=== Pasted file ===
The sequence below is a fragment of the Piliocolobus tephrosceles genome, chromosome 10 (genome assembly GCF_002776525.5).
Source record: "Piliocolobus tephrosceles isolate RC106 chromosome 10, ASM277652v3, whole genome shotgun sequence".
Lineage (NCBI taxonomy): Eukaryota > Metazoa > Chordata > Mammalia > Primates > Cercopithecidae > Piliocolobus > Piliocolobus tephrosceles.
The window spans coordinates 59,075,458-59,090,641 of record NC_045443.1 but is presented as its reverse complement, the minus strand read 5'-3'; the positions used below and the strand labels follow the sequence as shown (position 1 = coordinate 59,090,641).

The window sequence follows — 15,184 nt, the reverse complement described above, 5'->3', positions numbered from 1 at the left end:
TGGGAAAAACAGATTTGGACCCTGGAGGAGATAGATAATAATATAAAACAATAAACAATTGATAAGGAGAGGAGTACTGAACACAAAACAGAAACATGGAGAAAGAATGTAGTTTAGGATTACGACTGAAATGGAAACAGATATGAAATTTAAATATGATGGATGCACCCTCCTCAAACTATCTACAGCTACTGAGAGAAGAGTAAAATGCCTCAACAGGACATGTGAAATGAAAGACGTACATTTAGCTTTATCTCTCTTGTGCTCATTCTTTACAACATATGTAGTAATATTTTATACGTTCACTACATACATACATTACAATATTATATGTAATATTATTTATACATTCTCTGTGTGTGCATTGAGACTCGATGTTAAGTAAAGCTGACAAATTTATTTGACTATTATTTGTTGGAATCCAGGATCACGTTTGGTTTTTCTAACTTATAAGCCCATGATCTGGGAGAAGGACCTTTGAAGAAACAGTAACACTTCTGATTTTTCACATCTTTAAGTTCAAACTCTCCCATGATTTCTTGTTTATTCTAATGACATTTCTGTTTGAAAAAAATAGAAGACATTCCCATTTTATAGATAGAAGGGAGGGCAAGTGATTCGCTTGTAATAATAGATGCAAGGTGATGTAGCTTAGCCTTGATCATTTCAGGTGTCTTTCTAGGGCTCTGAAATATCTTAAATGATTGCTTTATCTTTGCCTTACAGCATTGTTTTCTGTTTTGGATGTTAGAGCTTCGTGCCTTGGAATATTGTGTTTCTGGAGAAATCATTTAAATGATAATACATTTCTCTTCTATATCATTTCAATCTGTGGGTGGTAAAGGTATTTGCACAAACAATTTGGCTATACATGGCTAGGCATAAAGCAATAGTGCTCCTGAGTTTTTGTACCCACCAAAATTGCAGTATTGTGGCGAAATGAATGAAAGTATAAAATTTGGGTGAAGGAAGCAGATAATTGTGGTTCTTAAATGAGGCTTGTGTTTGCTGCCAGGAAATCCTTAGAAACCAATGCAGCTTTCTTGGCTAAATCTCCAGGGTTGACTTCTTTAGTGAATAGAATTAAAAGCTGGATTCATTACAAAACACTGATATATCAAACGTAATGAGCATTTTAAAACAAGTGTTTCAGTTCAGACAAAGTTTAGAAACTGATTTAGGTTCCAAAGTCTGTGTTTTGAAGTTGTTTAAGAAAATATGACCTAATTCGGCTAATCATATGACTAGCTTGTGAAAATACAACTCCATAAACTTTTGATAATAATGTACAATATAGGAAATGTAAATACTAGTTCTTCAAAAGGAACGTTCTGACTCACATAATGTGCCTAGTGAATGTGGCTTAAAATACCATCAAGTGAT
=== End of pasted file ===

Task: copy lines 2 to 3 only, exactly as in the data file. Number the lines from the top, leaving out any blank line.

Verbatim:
Source record: "Piliocolobus tephrosceles isolate RC106 chromosome 10, ASM277652v3, whole genome shotgun sequence".
Lineage (NCBI taxonomy): Eukaryota > Metazoa > Chordata > Mammalia > Primates > Cercopithecidae > Piliocolobus > Piliocolobus tephrosceles.